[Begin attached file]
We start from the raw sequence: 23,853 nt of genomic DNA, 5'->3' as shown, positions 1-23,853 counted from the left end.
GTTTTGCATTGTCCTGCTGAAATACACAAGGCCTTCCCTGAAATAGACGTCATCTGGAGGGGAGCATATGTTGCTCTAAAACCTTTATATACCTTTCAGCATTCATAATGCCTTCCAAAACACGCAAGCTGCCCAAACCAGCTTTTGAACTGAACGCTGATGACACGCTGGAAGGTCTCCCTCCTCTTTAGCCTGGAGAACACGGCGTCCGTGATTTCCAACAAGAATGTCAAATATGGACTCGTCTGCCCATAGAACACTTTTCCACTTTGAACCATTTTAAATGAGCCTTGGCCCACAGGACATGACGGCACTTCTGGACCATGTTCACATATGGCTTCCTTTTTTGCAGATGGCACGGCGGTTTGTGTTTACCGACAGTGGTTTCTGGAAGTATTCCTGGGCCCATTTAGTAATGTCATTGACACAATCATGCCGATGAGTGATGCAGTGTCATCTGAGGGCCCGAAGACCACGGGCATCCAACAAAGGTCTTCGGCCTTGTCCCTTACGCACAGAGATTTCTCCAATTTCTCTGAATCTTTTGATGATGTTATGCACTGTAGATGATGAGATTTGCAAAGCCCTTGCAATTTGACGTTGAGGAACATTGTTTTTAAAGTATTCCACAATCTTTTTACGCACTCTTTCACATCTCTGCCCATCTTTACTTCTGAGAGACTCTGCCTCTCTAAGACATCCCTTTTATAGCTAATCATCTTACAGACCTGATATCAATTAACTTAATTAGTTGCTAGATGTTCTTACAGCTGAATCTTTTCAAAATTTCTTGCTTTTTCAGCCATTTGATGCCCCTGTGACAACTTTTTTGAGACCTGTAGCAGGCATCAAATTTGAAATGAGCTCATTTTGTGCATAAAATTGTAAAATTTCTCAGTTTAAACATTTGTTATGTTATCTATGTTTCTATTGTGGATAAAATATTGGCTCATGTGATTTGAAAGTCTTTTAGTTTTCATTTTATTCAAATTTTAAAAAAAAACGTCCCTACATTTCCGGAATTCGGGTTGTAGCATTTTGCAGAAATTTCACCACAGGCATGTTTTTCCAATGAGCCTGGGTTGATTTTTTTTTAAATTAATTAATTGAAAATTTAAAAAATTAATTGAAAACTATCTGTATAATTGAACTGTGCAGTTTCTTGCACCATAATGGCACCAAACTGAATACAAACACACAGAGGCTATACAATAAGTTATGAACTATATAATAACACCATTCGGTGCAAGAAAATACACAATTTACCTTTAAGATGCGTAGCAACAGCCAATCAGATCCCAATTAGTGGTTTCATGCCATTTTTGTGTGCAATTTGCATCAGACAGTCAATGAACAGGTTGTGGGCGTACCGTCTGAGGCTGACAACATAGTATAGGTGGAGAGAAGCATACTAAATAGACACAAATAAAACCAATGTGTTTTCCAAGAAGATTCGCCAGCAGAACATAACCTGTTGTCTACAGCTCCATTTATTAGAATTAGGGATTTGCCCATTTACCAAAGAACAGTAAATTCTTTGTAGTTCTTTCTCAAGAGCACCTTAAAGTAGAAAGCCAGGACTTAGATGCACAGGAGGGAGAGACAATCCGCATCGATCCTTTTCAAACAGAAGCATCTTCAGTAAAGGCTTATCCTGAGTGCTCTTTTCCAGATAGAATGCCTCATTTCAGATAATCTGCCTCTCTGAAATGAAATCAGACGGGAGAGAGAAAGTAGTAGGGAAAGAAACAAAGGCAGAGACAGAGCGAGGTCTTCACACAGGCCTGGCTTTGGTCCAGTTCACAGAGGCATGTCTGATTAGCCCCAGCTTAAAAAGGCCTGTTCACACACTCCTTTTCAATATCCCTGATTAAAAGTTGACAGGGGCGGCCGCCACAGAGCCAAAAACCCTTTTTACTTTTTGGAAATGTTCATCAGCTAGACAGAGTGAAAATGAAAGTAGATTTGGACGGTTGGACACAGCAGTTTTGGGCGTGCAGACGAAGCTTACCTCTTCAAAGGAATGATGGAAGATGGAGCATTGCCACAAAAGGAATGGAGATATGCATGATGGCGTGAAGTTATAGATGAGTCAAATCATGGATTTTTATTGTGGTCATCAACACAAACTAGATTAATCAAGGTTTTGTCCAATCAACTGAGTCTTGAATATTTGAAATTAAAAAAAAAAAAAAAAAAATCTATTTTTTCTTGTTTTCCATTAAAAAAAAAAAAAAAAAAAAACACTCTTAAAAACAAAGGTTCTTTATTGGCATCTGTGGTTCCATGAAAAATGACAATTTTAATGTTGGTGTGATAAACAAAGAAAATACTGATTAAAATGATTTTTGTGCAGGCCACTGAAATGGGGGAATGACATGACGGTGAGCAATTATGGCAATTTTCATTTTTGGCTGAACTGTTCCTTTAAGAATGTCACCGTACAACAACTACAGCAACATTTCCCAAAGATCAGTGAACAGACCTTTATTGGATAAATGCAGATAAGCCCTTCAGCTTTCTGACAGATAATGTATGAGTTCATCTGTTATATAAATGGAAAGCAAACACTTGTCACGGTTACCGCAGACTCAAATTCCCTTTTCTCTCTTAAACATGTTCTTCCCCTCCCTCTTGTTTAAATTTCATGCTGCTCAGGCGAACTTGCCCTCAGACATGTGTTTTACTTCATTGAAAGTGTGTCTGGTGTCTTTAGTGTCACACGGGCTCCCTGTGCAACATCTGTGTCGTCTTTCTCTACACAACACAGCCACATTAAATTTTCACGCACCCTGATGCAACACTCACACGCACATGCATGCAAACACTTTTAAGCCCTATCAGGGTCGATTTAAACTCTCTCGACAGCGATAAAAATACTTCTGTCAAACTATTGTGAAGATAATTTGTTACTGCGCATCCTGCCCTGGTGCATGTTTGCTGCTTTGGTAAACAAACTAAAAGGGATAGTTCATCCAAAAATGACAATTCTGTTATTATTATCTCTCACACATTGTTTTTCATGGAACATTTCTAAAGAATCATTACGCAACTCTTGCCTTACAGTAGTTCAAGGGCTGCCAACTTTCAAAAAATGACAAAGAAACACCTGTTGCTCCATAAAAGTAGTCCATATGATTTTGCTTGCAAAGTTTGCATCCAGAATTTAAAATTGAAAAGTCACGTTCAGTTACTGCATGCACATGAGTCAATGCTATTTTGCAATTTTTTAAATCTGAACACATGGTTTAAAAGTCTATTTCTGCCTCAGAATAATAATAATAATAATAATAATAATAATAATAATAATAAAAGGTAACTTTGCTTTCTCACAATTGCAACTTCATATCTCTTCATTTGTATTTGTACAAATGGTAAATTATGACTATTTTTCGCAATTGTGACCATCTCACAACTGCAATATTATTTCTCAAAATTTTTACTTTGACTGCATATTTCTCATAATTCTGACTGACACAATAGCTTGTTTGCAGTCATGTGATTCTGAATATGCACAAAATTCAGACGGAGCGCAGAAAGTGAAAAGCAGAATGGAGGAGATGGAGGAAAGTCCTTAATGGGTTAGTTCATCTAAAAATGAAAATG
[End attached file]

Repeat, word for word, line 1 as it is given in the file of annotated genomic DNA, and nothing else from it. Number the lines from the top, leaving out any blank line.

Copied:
We start from the raw sequence: 23,853 nt of genomic DNA, 5'->3' as shown, positions 1-23,853 counted from the left end.